AW will be six in September and DC is three, so I feel like I'm right in the sweet spot of this age group right now.
If you ask on any homeschool Facebook group what you should use to teach your preschool and kindergarten age children, you will get the following response:
Just let them play!
Read lots of good books.
There's no rush to start school.
All three of those statements are excellent advice. Children learn amazingly well just by having constant interactions with the world around them. So why do we need a whole blog post about this topic?
Well, I'm really good at reading lots of good books. We have checked out hundreds of library books over the past three years, and my bookshelves are overflowing with finds from used book stores. We don't read-aloud every single day (*gasp*), but we do most days. DC and AW each get their own bedtime story every night unless we are out or it's family night (because we stay up later). I scour book lists for ideas, check out library displays, and let the kids wander and choose books from the picture book shelves (they can check out one book for each year of their life). Sometimes we pick a topic and dive deep.
But reading isn't enough for my kids. They beg for projects, especially AW. I think part of it is that she loves being creative. I think they also both love doing learning activities because it's something we do together and they love the connection. If I were someone else, I might be able to just make that happen in more organic ways. But I am who I am, and I sometimes need externally imposed structure for motivation. Where do I go?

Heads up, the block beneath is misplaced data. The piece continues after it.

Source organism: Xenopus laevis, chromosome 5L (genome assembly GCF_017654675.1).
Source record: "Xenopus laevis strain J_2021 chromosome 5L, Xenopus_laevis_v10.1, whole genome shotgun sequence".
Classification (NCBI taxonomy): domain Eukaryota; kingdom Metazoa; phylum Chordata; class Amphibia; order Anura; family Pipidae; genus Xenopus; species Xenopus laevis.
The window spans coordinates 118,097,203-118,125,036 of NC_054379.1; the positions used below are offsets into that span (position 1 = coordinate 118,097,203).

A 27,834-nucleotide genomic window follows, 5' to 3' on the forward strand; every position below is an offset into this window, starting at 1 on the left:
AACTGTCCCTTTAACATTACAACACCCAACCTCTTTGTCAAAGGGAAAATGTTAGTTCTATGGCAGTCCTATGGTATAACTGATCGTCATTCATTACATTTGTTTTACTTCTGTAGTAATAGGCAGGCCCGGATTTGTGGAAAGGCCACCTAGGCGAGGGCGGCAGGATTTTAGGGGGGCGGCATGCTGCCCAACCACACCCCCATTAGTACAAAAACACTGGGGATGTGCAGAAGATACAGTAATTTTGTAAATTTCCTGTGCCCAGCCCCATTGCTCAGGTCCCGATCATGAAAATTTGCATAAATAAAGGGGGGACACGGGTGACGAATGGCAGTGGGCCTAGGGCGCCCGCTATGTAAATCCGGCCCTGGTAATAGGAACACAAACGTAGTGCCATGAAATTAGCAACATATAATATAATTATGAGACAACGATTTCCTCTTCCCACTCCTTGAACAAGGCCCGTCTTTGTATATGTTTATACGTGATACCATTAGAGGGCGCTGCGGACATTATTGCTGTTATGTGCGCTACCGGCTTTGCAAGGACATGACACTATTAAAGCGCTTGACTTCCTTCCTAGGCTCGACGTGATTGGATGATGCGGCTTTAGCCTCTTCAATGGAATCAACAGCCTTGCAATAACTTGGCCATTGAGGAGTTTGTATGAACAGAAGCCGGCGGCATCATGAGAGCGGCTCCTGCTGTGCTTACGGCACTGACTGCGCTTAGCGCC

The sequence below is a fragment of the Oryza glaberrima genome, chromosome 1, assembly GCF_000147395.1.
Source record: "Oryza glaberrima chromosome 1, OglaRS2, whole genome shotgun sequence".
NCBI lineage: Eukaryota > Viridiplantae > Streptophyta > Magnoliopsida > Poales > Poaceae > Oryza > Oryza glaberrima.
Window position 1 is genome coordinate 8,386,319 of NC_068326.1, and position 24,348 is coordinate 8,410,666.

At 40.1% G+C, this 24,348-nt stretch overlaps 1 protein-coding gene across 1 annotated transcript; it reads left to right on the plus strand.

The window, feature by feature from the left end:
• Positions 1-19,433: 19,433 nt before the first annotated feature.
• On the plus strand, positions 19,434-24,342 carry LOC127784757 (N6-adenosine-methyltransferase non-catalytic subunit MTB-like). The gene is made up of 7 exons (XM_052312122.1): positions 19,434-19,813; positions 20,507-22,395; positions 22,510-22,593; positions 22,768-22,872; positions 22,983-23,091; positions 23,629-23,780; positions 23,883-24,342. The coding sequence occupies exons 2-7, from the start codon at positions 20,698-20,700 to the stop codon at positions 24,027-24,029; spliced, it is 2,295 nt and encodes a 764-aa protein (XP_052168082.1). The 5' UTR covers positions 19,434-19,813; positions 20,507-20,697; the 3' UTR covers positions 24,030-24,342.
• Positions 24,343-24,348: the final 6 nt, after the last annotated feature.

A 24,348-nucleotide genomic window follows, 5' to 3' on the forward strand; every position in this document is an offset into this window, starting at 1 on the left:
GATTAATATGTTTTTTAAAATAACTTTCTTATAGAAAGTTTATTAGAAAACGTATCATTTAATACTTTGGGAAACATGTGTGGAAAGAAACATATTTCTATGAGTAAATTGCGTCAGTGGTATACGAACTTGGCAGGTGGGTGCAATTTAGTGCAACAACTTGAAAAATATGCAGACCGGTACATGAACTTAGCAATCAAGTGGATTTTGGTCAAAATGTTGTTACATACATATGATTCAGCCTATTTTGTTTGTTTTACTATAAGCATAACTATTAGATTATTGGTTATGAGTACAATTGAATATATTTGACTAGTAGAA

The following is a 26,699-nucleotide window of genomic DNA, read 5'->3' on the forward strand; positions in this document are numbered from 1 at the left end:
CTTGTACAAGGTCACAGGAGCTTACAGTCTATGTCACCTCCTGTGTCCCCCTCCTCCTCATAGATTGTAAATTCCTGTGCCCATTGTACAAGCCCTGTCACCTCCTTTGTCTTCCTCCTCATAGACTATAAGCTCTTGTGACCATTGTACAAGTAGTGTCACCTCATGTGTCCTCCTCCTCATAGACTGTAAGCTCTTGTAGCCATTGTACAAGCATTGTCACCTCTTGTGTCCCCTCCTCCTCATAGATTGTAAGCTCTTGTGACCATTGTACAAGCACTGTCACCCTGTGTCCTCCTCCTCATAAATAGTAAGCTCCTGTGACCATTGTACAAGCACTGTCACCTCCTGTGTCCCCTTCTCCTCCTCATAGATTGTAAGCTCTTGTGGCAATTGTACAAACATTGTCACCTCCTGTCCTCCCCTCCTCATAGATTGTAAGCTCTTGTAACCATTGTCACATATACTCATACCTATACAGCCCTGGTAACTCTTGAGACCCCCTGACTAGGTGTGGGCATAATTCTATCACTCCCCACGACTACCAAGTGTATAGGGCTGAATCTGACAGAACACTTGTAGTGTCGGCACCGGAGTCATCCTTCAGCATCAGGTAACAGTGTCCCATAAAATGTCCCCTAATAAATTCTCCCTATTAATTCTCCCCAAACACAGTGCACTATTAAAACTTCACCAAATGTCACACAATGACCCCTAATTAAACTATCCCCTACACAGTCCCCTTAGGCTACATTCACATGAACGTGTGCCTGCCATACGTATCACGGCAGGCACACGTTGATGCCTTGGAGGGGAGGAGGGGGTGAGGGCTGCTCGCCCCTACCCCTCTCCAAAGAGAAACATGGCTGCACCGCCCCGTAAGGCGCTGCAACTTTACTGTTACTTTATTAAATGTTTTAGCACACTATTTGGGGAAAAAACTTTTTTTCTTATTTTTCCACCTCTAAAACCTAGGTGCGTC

I planned on delaying academics until age seven. It was part of my motivation for homeschooling. But I have at least one more academically minded kiddo, maybe two. We needed a little bit more for AW. So how about academic curriculum?
Wow! That looks like a lot! Does that mean we do school all day every day? Well, yes and no. But that's a story for another post.
No one argues that bullying is a major issue in classrooms today. Some people argue that it builds character or resiliency. If I homeschool my child, then they will not be exposed to anyone they don't like and they won't learn to handle tough situations. Or so people say.
Let's be clear: bullying is abuse. It might be verbal, physical, or emotional abuse. If bullying behaviors were carried out by an adult, whether or not it was to a child or another adult, we would condemn the behavior. And certainly, many people condemn bullying. But do we ever argue that we should leave a child in an abusive environment because it will build character? No. We don't.
So if my kids aren't bullied, how will they learn to be resilient or handle tough social situations? Here are some examples of my kids being resilient.